Developers, proponents of transit-oriented development, the Prince George’s County council, the Montgomery County council, and a host of area businesses like the idea of light rail because it has a permanency that rapid bus transit does not that would make it ideal for becoming hubs of future business activity, creating much-needed jobs in the area.
There are more pros and cons of both, but I’ll stop right here. Personally, I’m for O’Malley’s decision to go with light rail. It would be a shame to waste almost a decade of planning and the $40 million that MTA has already invested into deciding which way to go, only to implement the more expensive of the two — or even worse — nothing at all.
Do you have an opinion about this one way or another? Don’t be shy – I’m very interested in learning your thoughts.
Governor Martin O’Malley Walks the Talk of Easing Traffic Congestion and Bringing Jobs to Underserved Areas
Transit-Oriented Development (TOD) is what Governor Martin O’Malley is embracing by moving the Department of Housing and Community Development (DHCD) into Prince George’s County. Transit oriented development is defined as an area with residential and/or commercial mixed-use buildings that are strategically anchored to a source of public transit, thereby maximizing its access and use.
In an unprecedented move by O’Malley, hundreds of jobs could potentially now be held by those who live in P.G. County — something that has been long overdue. This move is the result of O’Malley’s Smart, Green, and Growing initiative, a key component from his 2007 Executive Order to focus development around Maryland’s transit facilities. O’Malley has invested millions in infrastructure and mass transportation, and this newest development would be the culmination of all these initiatives.
P.G. County is the most wealthy county in the U.S. that has a mostly black population. Many residents are highly-educated and are skilled at working white collar jobs. Yet, for decades, this county has been underserved by businesses (small and large) that could supply the kind of high-paying white collar jobs these residents are accustomed to. P.G. County provides amenities that other surrounding counties can’t: cheaper land and commercial space, proximity to D.C., and acres of underutilized available commercial space. This ongoing lack of business development has not been because of a lack of demand from P.G. residents. Many P.G. County residents would absolutely jump at the chance to finally be gainfully employed in the county they live in – a luxury that Northern Virginia and Montgomery County residents have enjoyed for decades.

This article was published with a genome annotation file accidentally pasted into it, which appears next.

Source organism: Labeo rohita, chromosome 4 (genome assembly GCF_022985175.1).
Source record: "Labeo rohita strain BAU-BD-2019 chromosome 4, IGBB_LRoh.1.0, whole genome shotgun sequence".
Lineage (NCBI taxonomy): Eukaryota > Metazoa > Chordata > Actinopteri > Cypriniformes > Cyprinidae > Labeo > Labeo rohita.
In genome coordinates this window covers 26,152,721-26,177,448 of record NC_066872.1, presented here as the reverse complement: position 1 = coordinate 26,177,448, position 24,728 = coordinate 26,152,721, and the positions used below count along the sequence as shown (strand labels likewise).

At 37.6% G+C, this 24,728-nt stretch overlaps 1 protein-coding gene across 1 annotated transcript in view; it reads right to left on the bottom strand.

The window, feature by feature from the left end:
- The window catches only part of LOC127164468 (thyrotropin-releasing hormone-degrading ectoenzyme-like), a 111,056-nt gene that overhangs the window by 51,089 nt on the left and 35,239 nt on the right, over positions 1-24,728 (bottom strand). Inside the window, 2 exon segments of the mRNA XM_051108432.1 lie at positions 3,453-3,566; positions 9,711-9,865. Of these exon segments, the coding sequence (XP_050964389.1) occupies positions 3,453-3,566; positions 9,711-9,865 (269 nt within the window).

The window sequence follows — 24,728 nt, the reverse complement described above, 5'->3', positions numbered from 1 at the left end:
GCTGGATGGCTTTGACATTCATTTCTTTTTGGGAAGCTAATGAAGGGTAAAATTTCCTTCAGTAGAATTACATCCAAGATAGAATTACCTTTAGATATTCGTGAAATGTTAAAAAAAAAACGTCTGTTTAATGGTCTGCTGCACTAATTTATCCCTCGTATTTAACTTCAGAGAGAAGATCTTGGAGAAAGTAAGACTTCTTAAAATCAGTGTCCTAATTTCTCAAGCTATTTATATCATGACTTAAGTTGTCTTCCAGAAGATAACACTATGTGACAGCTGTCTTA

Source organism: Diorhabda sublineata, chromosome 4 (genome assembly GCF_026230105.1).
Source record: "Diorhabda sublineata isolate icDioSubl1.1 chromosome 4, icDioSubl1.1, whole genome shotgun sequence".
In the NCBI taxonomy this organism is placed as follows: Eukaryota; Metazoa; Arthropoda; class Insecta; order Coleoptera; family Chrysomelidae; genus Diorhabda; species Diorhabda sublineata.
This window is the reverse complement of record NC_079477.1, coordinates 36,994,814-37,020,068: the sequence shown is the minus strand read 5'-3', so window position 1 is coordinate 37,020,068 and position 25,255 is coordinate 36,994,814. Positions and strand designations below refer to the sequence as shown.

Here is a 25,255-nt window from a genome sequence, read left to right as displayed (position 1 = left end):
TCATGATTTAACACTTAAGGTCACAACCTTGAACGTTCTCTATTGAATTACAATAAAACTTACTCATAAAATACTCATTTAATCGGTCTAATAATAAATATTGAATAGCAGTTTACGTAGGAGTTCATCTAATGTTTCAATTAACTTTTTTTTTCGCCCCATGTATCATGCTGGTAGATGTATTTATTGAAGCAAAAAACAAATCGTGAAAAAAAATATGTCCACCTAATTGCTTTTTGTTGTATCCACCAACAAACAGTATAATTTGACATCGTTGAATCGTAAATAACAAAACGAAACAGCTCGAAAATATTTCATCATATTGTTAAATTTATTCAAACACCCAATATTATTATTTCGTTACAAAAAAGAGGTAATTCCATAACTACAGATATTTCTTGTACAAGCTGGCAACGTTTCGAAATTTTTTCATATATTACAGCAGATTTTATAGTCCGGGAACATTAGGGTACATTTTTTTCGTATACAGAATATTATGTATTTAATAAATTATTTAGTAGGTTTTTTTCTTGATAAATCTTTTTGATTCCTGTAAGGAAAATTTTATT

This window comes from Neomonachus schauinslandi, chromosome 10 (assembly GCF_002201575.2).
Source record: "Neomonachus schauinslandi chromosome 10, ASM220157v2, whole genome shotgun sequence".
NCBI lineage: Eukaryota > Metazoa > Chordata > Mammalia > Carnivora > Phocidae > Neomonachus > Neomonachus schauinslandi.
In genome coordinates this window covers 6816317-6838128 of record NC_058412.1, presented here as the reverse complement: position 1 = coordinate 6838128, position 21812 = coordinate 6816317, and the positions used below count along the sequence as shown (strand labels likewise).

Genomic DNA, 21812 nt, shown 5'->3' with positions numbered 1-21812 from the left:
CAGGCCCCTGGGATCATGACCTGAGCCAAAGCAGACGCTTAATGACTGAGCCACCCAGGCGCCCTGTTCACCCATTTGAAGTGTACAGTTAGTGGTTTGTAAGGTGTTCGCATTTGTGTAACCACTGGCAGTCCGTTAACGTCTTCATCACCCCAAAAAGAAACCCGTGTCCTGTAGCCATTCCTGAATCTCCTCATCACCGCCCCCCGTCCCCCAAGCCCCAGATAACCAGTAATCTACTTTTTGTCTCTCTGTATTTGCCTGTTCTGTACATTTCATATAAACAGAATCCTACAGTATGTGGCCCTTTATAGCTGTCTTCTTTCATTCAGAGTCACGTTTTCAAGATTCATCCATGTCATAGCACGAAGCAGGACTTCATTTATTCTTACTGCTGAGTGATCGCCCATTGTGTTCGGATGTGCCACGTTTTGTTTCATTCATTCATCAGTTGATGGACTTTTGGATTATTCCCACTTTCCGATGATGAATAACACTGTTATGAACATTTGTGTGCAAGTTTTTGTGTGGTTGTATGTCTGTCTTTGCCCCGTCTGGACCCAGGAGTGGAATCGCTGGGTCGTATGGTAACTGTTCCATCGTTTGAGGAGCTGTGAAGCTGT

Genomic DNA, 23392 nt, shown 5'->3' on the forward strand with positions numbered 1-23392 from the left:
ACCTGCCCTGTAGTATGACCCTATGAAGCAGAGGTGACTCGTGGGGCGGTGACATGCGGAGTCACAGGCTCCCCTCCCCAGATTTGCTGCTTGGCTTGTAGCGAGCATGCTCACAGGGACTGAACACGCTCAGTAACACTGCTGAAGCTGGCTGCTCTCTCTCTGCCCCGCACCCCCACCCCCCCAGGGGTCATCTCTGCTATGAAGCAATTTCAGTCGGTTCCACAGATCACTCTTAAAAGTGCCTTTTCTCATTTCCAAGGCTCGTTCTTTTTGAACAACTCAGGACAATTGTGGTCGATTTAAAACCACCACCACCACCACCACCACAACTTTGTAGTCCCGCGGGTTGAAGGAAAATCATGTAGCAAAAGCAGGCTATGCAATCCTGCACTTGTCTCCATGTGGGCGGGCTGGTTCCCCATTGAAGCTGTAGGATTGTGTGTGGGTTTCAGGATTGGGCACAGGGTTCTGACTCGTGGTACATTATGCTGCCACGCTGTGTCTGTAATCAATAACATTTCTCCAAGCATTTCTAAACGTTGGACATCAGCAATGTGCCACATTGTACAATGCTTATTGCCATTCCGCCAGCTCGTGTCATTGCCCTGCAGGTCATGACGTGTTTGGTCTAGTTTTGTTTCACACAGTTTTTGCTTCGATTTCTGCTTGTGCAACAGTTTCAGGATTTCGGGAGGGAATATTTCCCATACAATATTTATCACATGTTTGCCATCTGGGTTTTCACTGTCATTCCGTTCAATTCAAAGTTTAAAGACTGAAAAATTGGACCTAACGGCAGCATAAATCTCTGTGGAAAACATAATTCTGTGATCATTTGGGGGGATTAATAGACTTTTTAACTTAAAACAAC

This is just the start of what is to come. Smart growth is the wave of the future, and it is the antidote to urban sprawl. The benefits for P.G. County residents will be accumulative. As more agencies and businesses relocate near other transportation hubs in the county, residents will reap shorter commutes, housing closer to their jobs, less pollution from traffic, less wear/tear on their cars, better health, and a better quality of life that comes with more sustainable living.
Connectivity — it is what viable transportation is all about. Commuters between the Baltimore and Washington D.C. metro areas aren’t currently able to go back and forth between the two metro areas efficiently and expeditiously, and it is because the two metro areas are not adequately leveraging the power of connectivity.
We have very few commuter options between the two metropolises: either drive on I-95 or 295 Baltimore-Washington Parkway or take whichever combination of MARC and Metro trains work best for you. That is it as far as I know (let me know of others) — and that is a darned shame.
We need more options, people! But, here is a little ray of light: recently, measures have been taken to allow SmarTrip users to access MTA’s facilities (buses, subway, and light rail) and MTA smart card holders to use Metrorail and Metrobus. Isn’t that great progress?? We need more, more, more of this kind of collaboration between and amongst transportation entities!
I’ve been saying this for a long time – lawmakers, politicians, heads of MD and DC municipal-run transportation: provide more solutions to connect Baltimore to Washington D.C NOW!
- Expand 295 Baltimore-Washington Parkway from four lanes to six lanes – I can’t say this enough. This parkway is congested every day of the week at all times of the day. It is unbearable during rush hour. We need more capacity!
- Create another major highway route that connects the two cities and their suburbs – even if we expand the parkway, eventually we will still need additional roads to handle increasing traffic between the two cities.
- Expand Metro — We need to get real about the fact that the entire suburban area needs this service for more than just commuting into D.C. Stop being so conservative when making plans to add stops. Plan to extend at least out to the White Marsh area. Don’t shortchange any of the surrounding suburbs!